Bob Partington

ThingamaBob, Bob Partington

After a year studying painting at l’Atelier Libre in Aix-en-Provence, Bob returned to Canada to study mechanical engineering at Queen’s University, graduating with a BFA. Bob completed his studies at New York University and obtained a Masters Degree in 1997.

Bob remained in New York for 10 years, creating inventions and showing them in the art scene. He has been favorably reviewed by critics Roberta Smith of the New York Times and November Paynter of Art Forum.

Directly out of NYU, Bob spent six months restoring the bronze sculptures of Central Park and then a summer building sculpture in Mark Di Suvero’s Socrates Sculpture Park in Queens. Bob continued making elaborate mechanical sculptures, which he funded himself by making stop-motion animation for clients such as MTV and Disney. He also worked as a production designer on music videos for bands including the “Yeah Yeah Yeahs” and “Metric.”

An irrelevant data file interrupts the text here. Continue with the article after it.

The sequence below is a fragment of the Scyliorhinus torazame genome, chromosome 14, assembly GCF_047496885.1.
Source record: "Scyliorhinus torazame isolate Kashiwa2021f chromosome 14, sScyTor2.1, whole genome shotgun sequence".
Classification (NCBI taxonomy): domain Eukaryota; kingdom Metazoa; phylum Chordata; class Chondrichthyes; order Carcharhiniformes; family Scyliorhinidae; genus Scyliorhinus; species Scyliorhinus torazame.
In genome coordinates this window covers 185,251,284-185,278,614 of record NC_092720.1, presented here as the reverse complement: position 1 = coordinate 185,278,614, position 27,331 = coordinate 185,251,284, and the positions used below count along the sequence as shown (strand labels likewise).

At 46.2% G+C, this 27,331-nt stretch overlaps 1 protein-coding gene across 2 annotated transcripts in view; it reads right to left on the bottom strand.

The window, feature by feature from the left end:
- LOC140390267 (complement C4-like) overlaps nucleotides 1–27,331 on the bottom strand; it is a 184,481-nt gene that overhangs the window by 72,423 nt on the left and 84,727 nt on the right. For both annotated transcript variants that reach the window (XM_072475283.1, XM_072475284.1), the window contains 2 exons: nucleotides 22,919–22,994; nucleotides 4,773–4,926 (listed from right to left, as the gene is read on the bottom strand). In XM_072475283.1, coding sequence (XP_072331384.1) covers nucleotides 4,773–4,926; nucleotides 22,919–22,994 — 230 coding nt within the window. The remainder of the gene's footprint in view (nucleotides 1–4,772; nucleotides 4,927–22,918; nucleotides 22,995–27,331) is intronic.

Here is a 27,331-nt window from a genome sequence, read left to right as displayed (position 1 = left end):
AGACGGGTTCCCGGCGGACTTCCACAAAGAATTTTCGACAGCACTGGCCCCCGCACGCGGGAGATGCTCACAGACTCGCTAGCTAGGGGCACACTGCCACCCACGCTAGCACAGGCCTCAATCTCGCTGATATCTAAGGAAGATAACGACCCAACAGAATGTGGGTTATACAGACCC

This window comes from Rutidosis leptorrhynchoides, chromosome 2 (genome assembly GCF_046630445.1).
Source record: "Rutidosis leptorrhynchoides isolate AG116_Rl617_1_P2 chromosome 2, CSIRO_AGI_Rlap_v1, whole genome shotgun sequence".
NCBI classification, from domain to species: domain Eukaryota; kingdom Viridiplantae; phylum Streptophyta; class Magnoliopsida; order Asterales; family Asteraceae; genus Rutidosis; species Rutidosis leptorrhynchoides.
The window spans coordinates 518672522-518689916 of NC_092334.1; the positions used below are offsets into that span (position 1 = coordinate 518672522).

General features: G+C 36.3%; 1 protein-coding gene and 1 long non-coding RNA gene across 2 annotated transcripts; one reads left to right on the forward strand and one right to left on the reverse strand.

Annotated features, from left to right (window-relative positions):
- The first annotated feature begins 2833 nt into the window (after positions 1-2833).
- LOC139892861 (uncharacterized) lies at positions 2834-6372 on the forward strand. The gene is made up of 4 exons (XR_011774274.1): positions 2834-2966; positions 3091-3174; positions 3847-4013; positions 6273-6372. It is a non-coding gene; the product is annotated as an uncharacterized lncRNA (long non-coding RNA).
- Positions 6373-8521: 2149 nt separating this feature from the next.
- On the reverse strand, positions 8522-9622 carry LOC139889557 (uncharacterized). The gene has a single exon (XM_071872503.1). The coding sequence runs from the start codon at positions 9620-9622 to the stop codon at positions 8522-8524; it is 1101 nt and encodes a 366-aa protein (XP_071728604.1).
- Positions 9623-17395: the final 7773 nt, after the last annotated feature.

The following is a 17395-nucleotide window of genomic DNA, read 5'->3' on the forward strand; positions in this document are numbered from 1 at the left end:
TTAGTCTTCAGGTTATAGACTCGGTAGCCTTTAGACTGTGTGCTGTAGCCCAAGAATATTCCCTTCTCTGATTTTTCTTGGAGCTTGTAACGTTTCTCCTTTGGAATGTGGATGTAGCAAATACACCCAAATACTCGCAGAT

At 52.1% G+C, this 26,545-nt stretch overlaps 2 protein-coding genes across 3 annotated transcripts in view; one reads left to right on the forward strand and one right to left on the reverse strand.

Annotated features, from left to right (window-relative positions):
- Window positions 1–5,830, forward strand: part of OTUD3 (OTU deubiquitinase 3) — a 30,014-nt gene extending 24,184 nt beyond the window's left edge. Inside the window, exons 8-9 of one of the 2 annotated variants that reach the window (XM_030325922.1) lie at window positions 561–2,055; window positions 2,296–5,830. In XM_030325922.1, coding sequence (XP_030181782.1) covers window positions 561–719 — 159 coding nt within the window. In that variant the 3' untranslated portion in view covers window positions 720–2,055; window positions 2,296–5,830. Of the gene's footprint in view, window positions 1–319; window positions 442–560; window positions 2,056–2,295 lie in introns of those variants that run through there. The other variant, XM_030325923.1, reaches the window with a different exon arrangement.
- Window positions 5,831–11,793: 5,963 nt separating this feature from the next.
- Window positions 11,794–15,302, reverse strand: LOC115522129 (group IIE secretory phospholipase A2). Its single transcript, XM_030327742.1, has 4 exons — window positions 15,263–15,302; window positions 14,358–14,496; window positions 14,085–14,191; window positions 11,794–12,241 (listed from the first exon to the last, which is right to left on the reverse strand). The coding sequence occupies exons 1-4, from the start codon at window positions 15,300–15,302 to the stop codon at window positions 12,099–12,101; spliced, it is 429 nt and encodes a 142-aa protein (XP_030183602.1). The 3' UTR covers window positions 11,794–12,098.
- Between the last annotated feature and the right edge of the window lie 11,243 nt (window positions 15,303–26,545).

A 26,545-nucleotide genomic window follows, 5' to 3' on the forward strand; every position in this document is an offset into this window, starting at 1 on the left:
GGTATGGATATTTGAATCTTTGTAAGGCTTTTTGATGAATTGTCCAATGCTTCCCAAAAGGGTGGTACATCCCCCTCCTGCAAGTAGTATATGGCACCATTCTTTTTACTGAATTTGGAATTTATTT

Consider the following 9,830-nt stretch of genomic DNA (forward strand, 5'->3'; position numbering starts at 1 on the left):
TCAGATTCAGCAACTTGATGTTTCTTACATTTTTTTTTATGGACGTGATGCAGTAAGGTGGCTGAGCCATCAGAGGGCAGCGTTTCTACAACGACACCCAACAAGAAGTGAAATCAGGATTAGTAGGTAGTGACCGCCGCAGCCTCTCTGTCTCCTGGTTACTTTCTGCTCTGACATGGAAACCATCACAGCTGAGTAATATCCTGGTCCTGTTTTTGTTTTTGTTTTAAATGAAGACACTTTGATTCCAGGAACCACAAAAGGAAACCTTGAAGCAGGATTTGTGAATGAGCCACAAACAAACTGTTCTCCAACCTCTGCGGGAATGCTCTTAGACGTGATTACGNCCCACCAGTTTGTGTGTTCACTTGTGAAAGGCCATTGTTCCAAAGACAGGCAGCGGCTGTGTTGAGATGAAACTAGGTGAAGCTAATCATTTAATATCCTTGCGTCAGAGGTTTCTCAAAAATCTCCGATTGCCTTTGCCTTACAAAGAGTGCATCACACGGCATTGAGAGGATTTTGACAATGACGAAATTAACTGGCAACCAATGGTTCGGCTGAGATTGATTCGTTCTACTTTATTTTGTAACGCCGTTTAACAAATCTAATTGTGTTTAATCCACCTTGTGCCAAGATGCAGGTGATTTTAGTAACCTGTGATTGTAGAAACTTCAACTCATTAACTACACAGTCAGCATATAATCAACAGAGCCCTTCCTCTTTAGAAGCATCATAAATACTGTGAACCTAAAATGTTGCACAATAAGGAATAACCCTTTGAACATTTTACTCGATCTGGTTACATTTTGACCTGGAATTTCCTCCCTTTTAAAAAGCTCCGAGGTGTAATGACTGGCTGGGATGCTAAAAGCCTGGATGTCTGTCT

In 2005, Bob traded his Brooklyn studio for a storefront in the Beyoglu district of Istanbul. There he worked on inventions and paintings and participated in the Istanbul Biennial, among other projects. He was featured on Turkish TV and in “34 Magazine” and “Time out Istanbul.” During this time, Bob also showed his work in Tokyo, Turino, Dubai, Barcelona and Toronto.

In 2009 Bob moved back to Brooklyn, where he now lives and works. He continues to show his mechanical creations around the world, as well as direct and design for TV and print. Bob has also taken on the role of consultant, giving talks at corporate head offices, and consulting at car plants in Mexico City.

Bob’s approach to inventing comes from his interest in energy, and its modes of transference: Energy moved in perfect conservation, or in complete chaos—as well as the sublime potentiality of stored energy, like with the charged battery cell or the can of spray paint. This pursuit has led him to explore a variety of materials and technologies that are not always consistent with traditional fabrication. Also, the challenge of constant relocation has required Bob to improvise, innovate and assimilate utilitarian practices and material compromises local to the environments he has chosen to work in.